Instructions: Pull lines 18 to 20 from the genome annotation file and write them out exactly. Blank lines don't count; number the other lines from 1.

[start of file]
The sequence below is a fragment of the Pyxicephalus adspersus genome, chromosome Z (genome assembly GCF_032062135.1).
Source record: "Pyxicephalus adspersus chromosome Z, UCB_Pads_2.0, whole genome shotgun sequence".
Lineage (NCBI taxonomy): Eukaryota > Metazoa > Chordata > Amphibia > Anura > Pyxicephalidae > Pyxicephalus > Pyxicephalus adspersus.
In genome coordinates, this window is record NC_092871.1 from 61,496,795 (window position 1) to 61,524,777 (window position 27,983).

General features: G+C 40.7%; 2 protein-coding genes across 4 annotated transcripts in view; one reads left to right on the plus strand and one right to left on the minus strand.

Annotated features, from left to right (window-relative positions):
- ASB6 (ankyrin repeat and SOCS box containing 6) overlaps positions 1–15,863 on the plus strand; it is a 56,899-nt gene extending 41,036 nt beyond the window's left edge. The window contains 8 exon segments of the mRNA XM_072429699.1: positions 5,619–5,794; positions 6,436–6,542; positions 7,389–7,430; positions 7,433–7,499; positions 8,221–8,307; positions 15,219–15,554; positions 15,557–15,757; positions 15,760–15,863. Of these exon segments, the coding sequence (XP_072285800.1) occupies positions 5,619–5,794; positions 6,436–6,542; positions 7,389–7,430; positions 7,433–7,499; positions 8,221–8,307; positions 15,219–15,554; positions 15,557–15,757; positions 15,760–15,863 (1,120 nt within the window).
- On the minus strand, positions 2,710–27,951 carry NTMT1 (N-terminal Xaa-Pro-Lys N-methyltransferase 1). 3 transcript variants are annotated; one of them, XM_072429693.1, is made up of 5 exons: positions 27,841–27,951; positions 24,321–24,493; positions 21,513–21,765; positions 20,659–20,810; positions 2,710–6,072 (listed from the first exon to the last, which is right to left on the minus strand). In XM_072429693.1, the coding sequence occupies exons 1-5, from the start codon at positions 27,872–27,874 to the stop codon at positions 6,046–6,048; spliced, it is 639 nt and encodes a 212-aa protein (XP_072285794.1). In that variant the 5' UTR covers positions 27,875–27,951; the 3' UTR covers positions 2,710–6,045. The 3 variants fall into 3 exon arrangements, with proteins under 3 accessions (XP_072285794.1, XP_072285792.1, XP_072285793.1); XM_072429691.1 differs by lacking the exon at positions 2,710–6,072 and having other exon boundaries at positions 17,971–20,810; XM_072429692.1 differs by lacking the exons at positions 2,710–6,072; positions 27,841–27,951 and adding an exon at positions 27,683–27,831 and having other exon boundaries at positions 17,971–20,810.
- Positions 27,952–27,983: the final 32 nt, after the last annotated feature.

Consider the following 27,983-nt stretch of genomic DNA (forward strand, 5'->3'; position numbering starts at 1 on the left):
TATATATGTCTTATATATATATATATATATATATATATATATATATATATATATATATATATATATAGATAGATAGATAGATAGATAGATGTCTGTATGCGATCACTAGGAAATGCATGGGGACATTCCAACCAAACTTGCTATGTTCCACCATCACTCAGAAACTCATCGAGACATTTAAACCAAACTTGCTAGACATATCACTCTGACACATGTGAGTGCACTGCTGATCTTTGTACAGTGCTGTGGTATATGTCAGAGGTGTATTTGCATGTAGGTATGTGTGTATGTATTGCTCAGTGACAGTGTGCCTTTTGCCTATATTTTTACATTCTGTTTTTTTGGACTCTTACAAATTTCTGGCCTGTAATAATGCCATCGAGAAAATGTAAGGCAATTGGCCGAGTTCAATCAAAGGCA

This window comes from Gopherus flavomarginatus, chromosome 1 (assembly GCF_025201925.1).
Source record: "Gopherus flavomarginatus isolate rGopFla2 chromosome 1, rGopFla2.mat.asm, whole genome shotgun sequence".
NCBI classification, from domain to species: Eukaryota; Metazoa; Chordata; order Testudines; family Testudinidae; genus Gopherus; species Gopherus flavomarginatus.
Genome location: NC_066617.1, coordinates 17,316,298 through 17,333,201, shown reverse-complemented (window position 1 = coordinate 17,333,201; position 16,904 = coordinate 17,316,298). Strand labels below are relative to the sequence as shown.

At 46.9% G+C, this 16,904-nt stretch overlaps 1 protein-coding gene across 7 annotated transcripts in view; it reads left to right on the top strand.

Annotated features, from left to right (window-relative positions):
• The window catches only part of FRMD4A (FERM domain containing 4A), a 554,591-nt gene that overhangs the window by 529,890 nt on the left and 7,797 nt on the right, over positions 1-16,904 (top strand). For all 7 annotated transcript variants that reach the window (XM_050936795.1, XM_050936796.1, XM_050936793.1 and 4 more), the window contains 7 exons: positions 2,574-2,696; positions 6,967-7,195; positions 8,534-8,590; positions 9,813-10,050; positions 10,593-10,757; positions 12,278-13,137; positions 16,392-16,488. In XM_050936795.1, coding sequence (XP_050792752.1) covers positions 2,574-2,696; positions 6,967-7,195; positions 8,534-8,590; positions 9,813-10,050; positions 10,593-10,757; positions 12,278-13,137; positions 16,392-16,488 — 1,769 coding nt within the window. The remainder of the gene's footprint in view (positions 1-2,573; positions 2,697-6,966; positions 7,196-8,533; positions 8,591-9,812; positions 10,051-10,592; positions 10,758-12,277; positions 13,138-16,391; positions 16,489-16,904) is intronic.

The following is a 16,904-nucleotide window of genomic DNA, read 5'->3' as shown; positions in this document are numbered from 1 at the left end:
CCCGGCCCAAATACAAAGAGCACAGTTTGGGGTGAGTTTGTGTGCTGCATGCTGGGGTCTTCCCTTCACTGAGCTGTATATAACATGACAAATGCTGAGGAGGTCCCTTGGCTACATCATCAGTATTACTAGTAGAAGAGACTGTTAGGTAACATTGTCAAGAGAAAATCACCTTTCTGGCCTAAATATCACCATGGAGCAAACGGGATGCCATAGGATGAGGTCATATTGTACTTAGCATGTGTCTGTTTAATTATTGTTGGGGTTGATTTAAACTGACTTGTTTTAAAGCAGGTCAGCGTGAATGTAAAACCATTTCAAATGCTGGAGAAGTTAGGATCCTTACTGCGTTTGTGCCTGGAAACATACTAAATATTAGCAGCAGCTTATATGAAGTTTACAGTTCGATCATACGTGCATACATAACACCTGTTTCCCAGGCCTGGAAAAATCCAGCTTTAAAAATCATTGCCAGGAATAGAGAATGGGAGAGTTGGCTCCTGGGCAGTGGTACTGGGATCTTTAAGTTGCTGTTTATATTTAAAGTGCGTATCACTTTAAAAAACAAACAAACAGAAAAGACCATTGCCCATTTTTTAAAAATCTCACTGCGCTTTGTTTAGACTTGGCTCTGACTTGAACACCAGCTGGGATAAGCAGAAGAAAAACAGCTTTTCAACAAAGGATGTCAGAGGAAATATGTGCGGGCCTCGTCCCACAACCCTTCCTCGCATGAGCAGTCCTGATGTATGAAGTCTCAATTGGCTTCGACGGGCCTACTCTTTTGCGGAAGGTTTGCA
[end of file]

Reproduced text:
• The window catches only part of FRMD4A (FERM domain containing 4A), a 554,591-nt gene that overhangs the window by 529,890 nt on the left and 7,797 nt on the right, over positions 1-16,904 (top strand). For all 7 annotated transcript variants that reach the window (XM_050936795.1, XM_050936796.1, XM_050936793.1 and 4 more), the window contains 7 exons: positions 2,574-2,696; positions 6,967-7,195; positions 8,534-8,590; positions 9,813-10,050; positions 10,593-10,757; positions 12,278-13,137; positions 16,392-16,488. In XM_050936795.1, coding sequence (XP_050792752.1) covers positions 2,574-2,696; positions 6,967-7,195; positions 8,534-8,590; positions 9,813-10,050; positions 10,593-10,757; positions 12,278-13,137; positions 16,392-16,488 — 1,769 coding nt within the window. The remainder of the gene's footprint in view (positions 1-2,573; positions 2,697-6,966; positions 7,196-8,533; positions 8,591-9,812; positions 10,051-10,592; positions 10,758-12,277; positions 13,138-16,391; positions 16,489-16,904) is intronic.

The following is a 16,904-nucleotide window of genomic DNA, read 5'->3' as shown; positions in this document are numbered from 1 at the left end:
CCCGGCCCAAATACAAAGAGCACAGTTTGGGGTGAGTTTGTGTGCTGCATGCTGGGGTCTTCCCTTCACTGAGCTGTATATAACATGACAAATGCTGAGGAGGTCCCTTGGCTACATCATCAGTATTACTAGTAGAAGAGACTGTTAGGTAACATTGTCAAGAGAAAATCACCTTTCTGGCCTAAATATCACCATGGAGCAAACGGGATGCCATAGGATGAGGTCATATTGTACTTAGCATGTGTCTGTTTAATTATTGTTGGGGTTGATTTAAACTGACTTGTTTTAAAGCAGGTCAGCGTGAATGTAAAACCATTTCAAATGCTGGAGAAGTTAGGATCCTTACTGCGTTTGTGCCTGGAAACATACTAAATATTAGCAGCAGCTTATATGAAGTTTACAGTTCGATCATACGTGCATACATAACACCTGTTTCCCAGGCCTGGAAAAATCCAGCTTTAAAAATCATTGCCAGGAATAGAGAATGGGAGAGTTGGCTCCTGGGCAGTGGTACTGGGATCTTTAAGTTGCTGTTTATATTTAAAGTGCGTATCACTTTAAAAAACAAACAAACAGAAAAGACCATTGCCCATTTTTTAAAAATCTCACTGCGCTTTGTTTAGACTTGGCTCTGACTTGAACACCAGCTGGGATAAGCAGAAGAAAAACAGCTTTTCAACAAAGGATGTCAGAGGAAATATGTGCGGGCCTCGTCCCACAACCCTTCCTCGCATGAGCAGTCCTGATGTATGAAGTCTCAATTGGCTTCGACGGGCCTACTCTTTTGCGGAAGGTTTGCA